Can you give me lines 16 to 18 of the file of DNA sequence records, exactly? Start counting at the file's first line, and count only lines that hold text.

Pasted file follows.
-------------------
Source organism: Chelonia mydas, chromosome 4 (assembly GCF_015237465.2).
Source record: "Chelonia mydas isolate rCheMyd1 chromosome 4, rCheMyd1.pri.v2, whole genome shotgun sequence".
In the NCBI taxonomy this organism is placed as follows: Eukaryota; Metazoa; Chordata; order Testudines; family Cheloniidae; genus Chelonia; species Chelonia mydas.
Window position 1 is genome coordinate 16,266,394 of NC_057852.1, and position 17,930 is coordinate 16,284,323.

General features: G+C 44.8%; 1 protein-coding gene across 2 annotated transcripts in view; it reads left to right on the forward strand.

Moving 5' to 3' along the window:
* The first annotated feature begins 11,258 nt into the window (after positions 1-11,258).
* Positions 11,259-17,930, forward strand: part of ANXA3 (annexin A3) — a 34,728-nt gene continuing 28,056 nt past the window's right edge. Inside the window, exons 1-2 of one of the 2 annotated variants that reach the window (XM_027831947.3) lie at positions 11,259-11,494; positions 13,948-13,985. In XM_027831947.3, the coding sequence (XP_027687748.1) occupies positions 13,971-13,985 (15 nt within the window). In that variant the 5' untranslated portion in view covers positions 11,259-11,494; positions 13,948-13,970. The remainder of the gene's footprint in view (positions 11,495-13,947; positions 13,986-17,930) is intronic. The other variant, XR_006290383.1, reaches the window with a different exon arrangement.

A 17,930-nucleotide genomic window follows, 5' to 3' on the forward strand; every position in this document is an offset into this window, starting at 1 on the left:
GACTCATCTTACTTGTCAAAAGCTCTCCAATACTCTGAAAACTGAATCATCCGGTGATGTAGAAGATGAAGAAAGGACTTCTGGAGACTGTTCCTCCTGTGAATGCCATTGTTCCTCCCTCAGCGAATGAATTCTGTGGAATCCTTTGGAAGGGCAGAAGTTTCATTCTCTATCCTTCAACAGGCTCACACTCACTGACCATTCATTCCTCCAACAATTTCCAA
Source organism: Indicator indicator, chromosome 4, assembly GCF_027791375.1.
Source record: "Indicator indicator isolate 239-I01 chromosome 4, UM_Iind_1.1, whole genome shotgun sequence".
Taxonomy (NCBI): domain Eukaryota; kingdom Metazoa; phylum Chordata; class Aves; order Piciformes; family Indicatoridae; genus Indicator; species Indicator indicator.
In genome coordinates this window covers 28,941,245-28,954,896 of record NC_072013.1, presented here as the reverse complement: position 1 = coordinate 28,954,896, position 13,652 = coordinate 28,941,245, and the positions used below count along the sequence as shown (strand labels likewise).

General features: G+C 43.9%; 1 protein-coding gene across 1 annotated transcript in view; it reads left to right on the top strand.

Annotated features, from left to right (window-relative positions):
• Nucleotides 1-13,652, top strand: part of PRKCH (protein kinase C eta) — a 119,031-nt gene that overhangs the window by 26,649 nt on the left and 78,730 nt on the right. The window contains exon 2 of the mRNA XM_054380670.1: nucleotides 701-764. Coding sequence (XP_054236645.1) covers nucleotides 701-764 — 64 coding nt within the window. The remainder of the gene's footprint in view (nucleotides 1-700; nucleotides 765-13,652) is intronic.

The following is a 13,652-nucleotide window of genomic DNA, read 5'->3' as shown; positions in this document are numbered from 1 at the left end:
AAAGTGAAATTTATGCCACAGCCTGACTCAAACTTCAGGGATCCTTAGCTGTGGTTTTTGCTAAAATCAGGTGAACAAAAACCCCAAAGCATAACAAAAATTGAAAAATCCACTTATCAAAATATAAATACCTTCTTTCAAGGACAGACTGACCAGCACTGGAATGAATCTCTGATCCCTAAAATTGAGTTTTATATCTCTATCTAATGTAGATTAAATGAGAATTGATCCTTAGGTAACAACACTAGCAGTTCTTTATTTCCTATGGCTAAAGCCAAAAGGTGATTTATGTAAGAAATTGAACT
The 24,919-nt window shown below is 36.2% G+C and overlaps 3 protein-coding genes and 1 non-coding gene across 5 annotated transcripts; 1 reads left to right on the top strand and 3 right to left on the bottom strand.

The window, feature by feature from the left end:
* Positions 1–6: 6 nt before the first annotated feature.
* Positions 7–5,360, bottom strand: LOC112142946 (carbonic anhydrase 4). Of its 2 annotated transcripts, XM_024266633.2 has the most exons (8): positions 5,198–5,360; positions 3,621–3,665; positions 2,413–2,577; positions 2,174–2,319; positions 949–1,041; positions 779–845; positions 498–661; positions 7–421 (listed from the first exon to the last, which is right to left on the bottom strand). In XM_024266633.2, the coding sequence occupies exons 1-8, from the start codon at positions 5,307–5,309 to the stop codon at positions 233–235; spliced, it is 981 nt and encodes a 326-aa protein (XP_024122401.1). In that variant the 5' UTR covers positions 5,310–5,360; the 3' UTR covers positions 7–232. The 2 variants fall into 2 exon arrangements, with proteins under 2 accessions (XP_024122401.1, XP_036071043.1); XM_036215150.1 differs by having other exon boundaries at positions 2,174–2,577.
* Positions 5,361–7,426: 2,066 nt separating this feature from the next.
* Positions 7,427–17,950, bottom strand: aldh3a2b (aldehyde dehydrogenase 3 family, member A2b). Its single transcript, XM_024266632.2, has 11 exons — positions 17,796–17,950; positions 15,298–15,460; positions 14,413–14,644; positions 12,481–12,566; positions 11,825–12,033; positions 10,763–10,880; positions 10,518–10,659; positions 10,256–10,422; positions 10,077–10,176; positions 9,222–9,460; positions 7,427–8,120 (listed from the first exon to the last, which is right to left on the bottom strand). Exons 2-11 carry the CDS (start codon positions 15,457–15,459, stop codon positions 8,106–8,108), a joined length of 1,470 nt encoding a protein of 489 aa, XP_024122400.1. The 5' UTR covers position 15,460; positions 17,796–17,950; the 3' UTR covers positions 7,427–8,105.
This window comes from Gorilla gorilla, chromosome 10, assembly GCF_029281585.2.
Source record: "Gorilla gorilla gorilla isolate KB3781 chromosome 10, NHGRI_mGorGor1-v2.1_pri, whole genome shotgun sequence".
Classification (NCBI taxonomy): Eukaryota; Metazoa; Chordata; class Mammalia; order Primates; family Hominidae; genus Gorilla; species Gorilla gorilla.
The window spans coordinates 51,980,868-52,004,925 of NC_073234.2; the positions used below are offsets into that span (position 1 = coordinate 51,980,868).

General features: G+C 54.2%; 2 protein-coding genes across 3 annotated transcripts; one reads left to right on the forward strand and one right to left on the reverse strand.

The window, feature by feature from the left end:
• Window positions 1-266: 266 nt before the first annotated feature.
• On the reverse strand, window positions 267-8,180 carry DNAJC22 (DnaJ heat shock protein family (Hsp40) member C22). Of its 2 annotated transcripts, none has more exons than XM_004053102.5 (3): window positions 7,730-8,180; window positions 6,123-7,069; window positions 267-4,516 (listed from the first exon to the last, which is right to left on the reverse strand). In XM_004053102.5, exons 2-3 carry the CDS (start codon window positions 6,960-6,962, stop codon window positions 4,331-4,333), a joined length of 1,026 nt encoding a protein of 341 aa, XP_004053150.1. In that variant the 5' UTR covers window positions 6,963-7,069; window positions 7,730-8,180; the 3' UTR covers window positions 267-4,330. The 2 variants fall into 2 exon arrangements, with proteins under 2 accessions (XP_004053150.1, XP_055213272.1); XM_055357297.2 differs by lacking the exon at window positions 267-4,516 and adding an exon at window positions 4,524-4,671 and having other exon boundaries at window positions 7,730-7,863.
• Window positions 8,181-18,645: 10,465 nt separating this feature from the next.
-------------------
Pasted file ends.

Annotated features, from left to right (window-relative positions):
• Nucleotides 1-13,652, top strand: part of PRKCH (protein kinase C eta) — a 119,031-nt gene that overhangs the window by 26,649 nt on the left and 78,730 nt on the right. The window contains exon 2 of the mRNA XM_054380670.1: nucleotides 701-764. Coding sequence (XP_054236645.1) covers nucleotides 701-764 — 64 coding nt within the window. The remainder of the gene's footprint in view (nucleotides 1-700; nucleotides 765-13,652) is intronic.

The following is a 13,652-nucleotide window of genomic DNA, read 5'->3' as shown; positions in this document are numbered from 1 at the left end: